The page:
SRAA (Subpixel Reconstruction Anti-Aliasing): NVIDIA’s reply to AMD’s MLAA

SRAA (Subpixel Reconstruction Anti-Aliasing)

Do you remember the MLAA (Morphological Anti-Aliasing)? In short, MLAA is a shape-based anti-aliasing method that uses post processing filters to reduce aliasing. Like the SSAO, MLAA can be hand-coded in a 3D app or added in graphics drivers.

During the next I3D 2011, NVIDIA will talk about Subpixel Reconstruction Anti-Aliasing or SRAA, a potential competitor of AMD’s MLAA:

Subpixel Reconstruction Antialiasing (SRAA) combines single-pixel (1x) shading with subpixel visibility to create antialiased images without increasing the shading cost. SRAA targets deferred-shading renderers, which cannot use multisample antialiasing. SRAA operates as a post-process on a rendered image with superresolution depth and normal buffers, so it can be incorporated into an existing renderer without modifying the shaders. In this way SRAA resembles Morphological Antialiasing (MLAA), but the new algorithm can better respect geometric boundaries and has fixed runtime independent of scene and image complexity. SRAA benefits shading-bound applications. For example, our implementation evaluates SRAA in 1.8 ms (1280×720) to yield antialiasing quality comparable to 4-16x shading. Thus SRAA would produce a net speedup over supersampling for applications that spend 1 ms or more on shading; for comparison, most modern games spend 5-10 ms shading. We also describe simplifications that increase performance by reducing quality.

Offical page @ NVIDIA: Subpixel Reconstruction Antialiasing.

[Forum thread]

12 thoughts on “SRAA (Subpixel Reconstruction Anti-Aliasing): NVIDIA’s reply to AMD’s MLAA”

  1. WacKEDmaN

    interesting.. good to hear SRAA will do better on the geometric boundaries, that was a major down point on MLAA

    i like the sound of it having a fixed runtime..
    this means it shouldnt cause (as much) fluctuations in the fps as the scene changes..and it should be ~5 times faster aswell

  2. Leith Bade

    I wonder if AMD will add this too.

    JeGX: Maybe it is time to add some sort of post process OpenCL AA to your benchmarks?

  3. WacKEDmaN

    @Leith: AMD already has its own version in MLAA..nVidia cant use AMDs IP

  4. Promilus

    @WacKEDmaN – MLAA is not AMD IP, their implementation in DirectCompute is. Same applies to SRAA unless NV patents whole idea.
    MLAA is good with MSAA 2-4x+AAA on. I guess SRAA doesn’t need any other AA method to look good regardless of game engine and scene. More mature approach but… 1.8ms on 1280×720? That’s a little higher than MLAA implementation from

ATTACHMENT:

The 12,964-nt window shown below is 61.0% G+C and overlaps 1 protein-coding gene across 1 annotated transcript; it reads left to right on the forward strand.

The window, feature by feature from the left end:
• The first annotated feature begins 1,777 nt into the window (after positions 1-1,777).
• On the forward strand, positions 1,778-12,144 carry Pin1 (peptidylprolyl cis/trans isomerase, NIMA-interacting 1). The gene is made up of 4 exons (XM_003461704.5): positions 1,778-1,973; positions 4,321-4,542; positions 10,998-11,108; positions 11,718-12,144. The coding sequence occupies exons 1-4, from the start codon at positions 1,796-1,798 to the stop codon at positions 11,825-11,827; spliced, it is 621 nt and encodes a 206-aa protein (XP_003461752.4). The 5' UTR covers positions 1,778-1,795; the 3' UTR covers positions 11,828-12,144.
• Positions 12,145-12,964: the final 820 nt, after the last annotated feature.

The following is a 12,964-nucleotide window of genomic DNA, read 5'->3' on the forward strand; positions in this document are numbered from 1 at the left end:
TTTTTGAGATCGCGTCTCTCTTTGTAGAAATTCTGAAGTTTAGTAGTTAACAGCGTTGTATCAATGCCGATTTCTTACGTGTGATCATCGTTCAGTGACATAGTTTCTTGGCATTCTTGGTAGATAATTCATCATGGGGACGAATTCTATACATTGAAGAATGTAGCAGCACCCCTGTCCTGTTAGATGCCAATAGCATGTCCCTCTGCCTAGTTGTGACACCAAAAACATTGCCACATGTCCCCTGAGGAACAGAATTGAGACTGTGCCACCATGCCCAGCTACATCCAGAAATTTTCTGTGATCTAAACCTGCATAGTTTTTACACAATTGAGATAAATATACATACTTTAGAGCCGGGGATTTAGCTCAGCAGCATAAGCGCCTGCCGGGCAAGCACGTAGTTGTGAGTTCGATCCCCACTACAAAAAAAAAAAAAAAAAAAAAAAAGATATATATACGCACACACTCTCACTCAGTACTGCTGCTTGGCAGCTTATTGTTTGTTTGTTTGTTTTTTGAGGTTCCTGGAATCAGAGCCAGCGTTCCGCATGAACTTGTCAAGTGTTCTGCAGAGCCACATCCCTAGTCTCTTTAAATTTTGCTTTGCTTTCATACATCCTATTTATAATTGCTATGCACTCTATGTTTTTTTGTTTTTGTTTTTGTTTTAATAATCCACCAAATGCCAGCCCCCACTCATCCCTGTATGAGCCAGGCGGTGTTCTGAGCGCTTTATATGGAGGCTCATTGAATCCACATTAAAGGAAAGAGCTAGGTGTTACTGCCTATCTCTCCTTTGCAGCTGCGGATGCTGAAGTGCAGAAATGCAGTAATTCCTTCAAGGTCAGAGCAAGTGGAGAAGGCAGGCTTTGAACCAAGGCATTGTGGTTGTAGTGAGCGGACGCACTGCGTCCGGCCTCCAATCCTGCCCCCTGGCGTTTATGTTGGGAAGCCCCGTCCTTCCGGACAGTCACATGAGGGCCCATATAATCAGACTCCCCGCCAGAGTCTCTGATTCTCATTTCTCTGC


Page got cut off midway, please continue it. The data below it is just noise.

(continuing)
on 9800GTX+ where it’s below 1ms in games not demos.


    Maybe I’m not reading it right, but can SRAA be implemented as a forced driver feature to use on existing games or does it require developer support in their games?

  6. Greg

    from what I can understand, they supersample the depth buffer (sub-samples), so, for instance, 4 depth samples for one 1 single pixel (not multisampled.

    Then, during the blit stage, I guess they use this depth sub-samples to detect the edges. I would they say they blur the colour buffer according to the depth sub-sample differences (if all 4 depth samples have same depth => no blur).

    This could be implemented at the driver level if that is the case…

  7. Greg

    actually it needs the normal buffer as well, so I doubt they can make a general driver-based implementation. but a profile-based solution could be used (for deferred-shading-based games at least).

  8. Lavans

    I’ll wait for Nvidia to get around to releasing a driver set that has SRAA support before I pass judgement…but I honestly believe that it’ll look about the same as MLAA and possibly require more GPU power.

    Also, there’s a few reviews out that makes this point, but MLAA doesn’t require MSAA to be used in order for it to look good, as Promilus claims.

  9. Promilus

    “but MLAA doesn’t require MSAA to be used in order for it to look good, as Promilus claims”
    I never claimed IT REQUIRES. MLAA+MSAA(+adaptive aa) is much better in number of titles where pure MLAA isn’t just as good (either screen is too blurry or gives visual anomalies).

  10. Lavans

    Some games don’t look any different using MLAA vs MLAA + MSAA. Also, running MLAA with MSAA isn’t going to make the image blur any less than what it does already. Though some games, MLAA is amazingly effective. In fact, some people compare MLAA to SSAA, which I think is silly because of how much it blurs distance objects. I just hope that AMD takes the time to further improve MLAA in the future.

  11. mako

    AMDs’s MLAA is just like an edge detection filter + bilateral filtering used on MRTs. It’s nothing good in terms of quality and probably it could be implemented by the developers instead… as is done in Crysis or SC2.

    Old supersampled AA is the way to go, definitively.

Comments are closed.